The gold standards of social skills assessments are naturalistic behavioral observation and behavior rating scales . These methods, however, require extensive time and cost commitment and often have psychometric challenges such as unreliable or biased observers, lack of social comparison data, situational specificity, observer reactivity (i.e., students modify their behavior because they are being observed), and inappropriate recording techniques [19, 20].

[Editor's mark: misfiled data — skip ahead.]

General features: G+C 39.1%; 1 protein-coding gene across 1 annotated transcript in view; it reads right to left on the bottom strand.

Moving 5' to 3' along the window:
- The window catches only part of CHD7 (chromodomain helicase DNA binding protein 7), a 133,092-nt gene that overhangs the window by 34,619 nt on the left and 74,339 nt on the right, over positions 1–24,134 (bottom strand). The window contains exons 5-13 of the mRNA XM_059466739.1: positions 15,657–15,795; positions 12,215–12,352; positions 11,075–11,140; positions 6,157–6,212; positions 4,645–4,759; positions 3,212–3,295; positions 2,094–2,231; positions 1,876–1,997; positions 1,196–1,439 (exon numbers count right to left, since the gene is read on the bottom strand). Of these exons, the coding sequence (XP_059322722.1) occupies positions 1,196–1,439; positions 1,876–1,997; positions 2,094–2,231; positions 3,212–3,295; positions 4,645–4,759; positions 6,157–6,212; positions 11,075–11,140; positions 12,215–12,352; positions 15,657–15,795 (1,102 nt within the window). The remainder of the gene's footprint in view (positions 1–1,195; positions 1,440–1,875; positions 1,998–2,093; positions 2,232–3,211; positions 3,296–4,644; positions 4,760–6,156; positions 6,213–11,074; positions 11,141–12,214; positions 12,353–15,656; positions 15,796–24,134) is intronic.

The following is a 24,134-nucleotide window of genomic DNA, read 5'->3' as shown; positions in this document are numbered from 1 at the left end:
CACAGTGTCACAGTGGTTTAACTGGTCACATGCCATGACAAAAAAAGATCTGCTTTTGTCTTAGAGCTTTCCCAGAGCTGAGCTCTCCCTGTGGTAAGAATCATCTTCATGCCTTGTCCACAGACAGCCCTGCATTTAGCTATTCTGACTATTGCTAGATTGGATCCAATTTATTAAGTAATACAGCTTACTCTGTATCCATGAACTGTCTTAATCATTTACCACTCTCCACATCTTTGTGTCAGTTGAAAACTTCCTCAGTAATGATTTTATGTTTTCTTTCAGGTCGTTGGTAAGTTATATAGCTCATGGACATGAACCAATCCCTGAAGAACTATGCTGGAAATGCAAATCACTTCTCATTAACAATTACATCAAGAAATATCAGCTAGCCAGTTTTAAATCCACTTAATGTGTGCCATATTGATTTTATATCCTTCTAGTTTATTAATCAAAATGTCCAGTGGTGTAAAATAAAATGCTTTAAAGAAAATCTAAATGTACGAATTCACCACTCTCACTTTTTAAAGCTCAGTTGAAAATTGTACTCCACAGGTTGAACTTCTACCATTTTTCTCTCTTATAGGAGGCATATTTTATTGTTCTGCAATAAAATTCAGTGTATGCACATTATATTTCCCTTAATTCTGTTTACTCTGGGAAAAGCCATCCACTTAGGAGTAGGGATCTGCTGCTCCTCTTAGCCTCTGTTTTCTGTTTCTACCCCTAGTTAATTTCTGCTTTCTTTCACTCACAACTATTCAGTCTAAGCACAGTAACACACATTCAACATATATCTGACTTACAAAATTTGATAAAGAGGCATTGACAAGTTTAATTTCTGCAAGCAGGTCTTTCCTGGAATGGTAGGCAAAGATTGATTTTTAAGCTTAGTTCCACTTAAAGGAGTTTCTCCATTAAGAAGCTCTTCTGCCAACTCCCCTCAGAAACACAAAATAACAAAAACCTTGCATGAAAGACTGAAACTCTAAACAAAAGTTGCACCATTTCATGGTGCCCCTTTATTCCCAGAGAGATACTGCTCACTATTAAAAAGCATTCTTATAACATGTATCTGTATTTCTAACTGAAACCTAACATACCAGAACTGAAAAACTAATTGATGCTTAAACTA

A desire for alternative tools that provide rich accurate data and increase student engagement has led to a transdisciplinary interest in computer games for assessment and learning . Computer games provide a promising avenue for the assessment of social skills and have several advantages over traditional methods. Once the assessment is developed, professional time and training to use the system is minimal. Subjective bias and reliability issues, as well as recording errors, are eliminated because behaviors are automatically scored rather than being coded by observers. Social comparison data can be collected efficiently from a large group of students. Situations that are important for assessment but unlikely to be observed in naturalistic observation because of low frequency can be engineered into the assessment. The issue of observer reactivity can be overcome with stealth assessment techniques, in which assessments are “woven directly and invisibly into the fabric” of the game  and players’ choices during gameplay provide the data needed for assessment. This greatly reduces the likelihood that students will alter their behavior to please an observer.